Wow! they were really getting after it! They ended up peeling about half of the garlic that we were planning on keeping for eating which is really quite a bit for the two of them. I did help a little, but just a little. I'll take half of the garlic peeled over none at all any day!
This particular garlic peeled really easy by simply rubbing it together in our hands. The majority of it would peel this way. Any fresh garlic is easier to peel then cured garlic though, even if you have to peel each clove one at a time. The skin just doesn't stick to clove as much.
You can see how I rubbed them in my fist in the picture below or better yet, rub a handful between your hands.
Blanching the garlic
There are mixed opinions on whether or not you can store plain garlic in olive oil, at least for long periods of time. Some say it can grow botulism because it is an anaerobic environment. I would feel perfectly comfortable if I was going use it all up within a week or two, and the research I did seemed to say the same. That is an option if you want to make a smaller jar that you will use more quickly.
I wanted a big quart jar though. You can actually fit a lot of garlic cloves in a quart jar. More than I thought for sure. It is going to last more than a week or two even feeding this household of 10 and thus I blanched the garlic first.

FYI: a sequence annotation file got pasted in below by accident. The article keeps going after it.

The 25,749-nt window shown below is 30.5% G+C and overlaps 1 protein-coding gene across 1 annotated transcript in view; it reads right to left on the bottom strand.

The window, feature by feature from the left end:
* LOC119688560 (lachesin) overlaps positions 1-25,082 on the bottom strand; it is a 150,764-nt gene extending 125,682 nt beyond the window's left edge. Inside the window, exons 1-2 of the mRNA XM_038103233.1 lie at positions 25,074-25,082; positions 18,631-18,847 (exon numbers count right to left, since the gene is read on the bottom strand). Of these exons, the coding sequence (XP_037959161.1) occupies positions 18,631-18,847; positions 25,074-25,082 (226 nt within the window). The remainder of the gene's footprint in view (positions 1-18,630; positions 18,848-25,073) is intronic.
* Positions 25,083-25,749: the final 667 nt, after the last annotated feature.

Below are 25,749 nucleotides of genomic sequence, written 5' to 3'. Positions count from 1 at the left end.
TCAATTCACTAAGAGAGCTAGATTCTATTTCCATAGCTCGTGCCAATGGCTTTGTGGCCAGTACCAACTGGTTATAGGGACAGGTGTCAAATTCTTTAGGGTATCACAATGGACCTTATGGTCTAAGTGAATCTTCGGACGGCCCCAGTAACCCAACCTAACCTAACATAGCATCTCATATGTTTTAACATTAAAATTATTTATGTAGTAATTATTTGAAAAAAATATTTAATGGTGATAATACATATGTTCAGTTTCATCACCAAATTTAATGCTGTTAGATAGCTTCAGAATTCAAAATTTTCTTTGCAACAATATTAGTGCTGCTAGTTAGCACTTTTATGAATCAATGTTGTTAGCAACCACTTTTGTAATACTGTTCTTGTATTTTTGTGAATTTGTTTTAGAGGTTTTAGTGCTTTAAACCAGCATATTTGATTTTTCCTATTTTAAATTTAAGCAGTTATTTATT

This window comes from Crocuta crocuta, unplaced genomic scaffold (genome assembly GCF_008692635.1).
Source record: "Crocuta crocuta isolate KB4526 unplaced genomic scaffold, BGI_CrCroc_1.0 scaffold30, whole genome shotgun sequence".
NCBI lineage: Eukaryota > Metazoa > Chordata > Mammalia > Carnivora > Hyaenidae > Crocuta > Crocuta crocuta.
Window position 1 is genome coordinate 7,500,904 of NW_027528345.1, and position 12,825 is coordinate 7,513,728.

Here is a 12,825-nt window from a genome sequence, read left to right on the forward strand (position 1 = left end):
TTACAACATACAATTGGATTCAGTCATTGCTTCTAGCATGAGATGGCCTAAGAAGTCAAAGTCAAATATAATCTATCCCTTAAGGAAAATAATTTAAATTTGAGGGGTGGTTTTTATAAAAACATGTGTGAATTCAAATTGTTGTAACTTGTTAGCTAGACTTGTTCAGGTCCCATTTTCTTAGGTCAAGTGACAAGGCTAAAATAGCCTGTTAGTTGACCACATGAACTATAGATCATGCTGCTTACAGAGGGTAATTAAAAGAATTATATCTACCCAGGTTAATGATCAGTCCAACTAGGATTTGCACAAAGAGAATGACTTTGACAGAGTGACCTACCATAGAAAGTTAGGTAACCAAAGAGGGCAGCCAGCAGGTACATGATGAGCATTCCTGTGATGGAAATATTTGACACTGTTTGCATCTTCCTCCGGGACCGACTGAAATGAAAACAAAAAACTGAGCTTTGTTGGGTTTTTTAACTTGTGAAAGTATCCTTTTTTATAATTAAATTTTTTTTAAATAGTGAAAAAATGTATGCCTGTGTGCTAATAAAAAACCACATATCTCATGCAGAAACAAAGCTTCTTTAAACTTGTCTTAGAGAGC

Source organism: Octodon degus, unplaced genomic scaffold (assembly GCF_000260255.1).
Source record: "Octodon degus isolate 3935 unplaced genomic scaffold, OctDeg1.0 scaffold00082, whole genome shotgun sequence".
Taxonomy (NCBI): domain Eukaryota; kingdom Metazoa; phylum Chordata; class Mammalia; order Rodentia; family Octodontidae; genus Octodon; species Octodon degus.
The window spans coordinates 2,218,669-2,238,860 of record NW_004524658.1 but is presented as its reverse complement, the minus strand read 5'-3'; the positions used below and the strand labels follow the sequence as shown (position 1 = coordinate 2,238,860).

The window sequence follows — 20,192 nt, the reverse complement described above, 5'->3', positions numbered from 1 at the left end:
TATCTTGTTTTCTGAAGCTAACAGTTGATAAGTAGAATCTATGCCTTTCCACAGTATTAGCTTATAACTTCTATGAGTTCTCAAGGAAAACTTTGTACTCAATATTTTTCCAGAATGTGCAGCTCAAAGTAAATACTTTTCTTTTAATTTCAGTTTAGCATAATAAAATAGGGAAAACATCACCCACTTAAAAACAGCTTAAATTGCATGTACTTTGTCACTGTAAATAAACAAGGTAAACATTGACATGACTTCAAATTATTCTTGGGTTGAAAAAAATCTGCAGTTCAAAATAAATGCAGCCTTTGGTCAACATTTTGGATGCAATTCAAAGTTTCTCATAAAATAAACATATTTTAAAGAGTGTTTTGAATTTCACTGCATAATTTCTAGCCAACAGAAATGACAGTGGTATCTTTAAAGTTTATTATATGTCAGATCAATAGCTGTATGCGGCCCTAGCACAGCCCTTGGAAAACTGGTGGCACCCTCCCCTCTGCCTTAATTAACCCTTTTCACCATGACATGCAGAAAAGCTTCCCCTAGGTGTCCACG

Wash the garlic to get rid of any little pieces of garlic skin or debris that is hanging on and you are ready to blanch it.
To blanch the garlic I put about 3-4 tbsp. of vinegar in a 2 quart pan and added water to fill it about 80% of the way full.
Once the water is boiling add a layer of garlic and blanch for 2 minutes. You don't want to cook the garlic, remember we are just blanching it.
Drain the garlic and let it dry completely.
PAcking the JAR
Once the garlic is completely dry you are ready to pack your jar. Nothing special needed here, just fill it with you garlic cloves as tight as you can. Once you're done with that pour on the olive oil.
Our top pick for olive oil is Kirklands Organic Extra Virgin Olive Oil, cold pressed. As soon as one order comes in we order the next. Don't want to run out of this stuff!